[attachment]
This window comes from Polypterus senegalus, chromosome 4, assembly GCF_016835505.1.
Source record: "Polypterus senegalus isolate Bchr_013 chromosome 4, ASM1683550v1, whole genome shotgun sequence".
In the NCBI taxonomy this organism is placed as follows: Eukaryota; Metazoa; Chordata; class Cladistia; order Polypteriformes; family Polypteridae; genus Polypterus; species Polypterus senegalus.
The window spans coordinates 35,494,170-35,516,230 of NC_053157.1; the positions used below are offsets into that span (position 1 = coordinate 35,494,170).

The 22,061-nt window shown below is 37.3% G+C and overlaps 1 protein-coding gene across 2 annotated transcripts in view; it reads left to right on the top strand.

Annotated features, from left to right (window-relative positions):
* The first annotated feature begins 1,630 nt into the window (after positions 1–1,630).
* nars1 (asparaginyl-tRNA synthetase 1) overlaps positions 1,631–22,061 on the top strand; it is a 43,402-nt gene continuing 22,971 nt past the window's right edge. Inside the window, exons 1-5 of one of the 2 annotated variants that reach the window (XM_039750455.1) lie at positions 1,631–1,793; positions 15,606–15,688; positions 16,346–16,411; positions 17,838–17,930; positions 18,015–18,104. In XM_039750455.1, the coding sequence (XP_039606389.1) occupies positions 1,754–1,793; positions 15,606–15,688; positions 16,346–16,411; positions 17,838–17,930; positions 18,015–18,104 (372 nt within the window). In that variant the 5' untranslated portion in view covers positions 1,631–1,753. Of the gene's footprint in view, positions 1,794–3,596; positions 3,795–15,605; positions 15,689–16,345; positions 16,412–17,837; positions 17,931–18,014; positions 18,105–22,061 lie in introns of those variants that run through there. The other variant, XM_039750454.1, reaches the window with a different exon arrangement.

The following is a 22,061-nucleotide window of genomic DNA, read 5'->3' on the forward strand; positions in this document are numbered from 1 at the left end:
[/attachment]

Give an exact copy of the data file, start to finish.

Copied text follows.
This window comes from Polypterus senegalus, chromosome 4, assembly GCF_016835505.1.
Source record: "Polypterus senegalus isolate Bchr_013 chromosome 4, ASM1683550v1, whole genome shotgun sequence".
In the NCBI taxonomy this organism is placed as follows: Eukaryota; Metazoa; Chordata; class Cladistia; order Polypteriformes; family Polypteridae; genus Polypterus; species Polypterus senegalus.
The window spans coordinates 35,494,170-35,516,230 of NC_053157.1; the positions used below are offsets into that span (position 1 = coordinate 35,494,170).

The 22,061-nt window shown below is 37.3% G+C and overlaps 1 protein-coding gene across 2 annotated transcripts in view; it reads left to right on the top strand.

Annotated features, from left to right (window-relative positions):
* The first annotated feature begins 1,630 nt into the window (after positions 1–1,630).
* nars1 (asparaginyl-tRNA synthetase 1) overlaps positions 1,631–22,061 on the top strand; it is a 43,402-nt gene continuing 22,971 nt past the window's right edge. Inside the window, exons 1-5 of one of the 2 annotated variants that reach the window (XM_039750455.1) lie at positions 1,631–1,793; positions 15,606–15,688; positions 16,346–16,411; positions 17,838–17,930; positions 18,015–18,104. In XM_039750455.1, the coding sequence (XP_039606389.1) occupies positions 1,754–1,793; positions 15,606–15,688; positions 16,346–16,411; positions 17,838–17,930; positions 18,015–18,104 (372 nt within the window). In that variant the 5' untranslated portion in view covers positions 1,631–1,753. Of the gene's footprint in view, positions 1,794–3,596; positions 3,795–15,605; positions 15,689–16,345; positions 16,412–17,837; positions 17,931–18,014; positions 18,105–22,061 lie in introns of those variants that run through there. The other variant, XM_039750454.1, reaches the window with a different exon arrangement.

The following is a 22,061-nucleotide window of genomic DNA, read 5'->3' on the forward strand; positions in this document are numbered from 1 at the left end: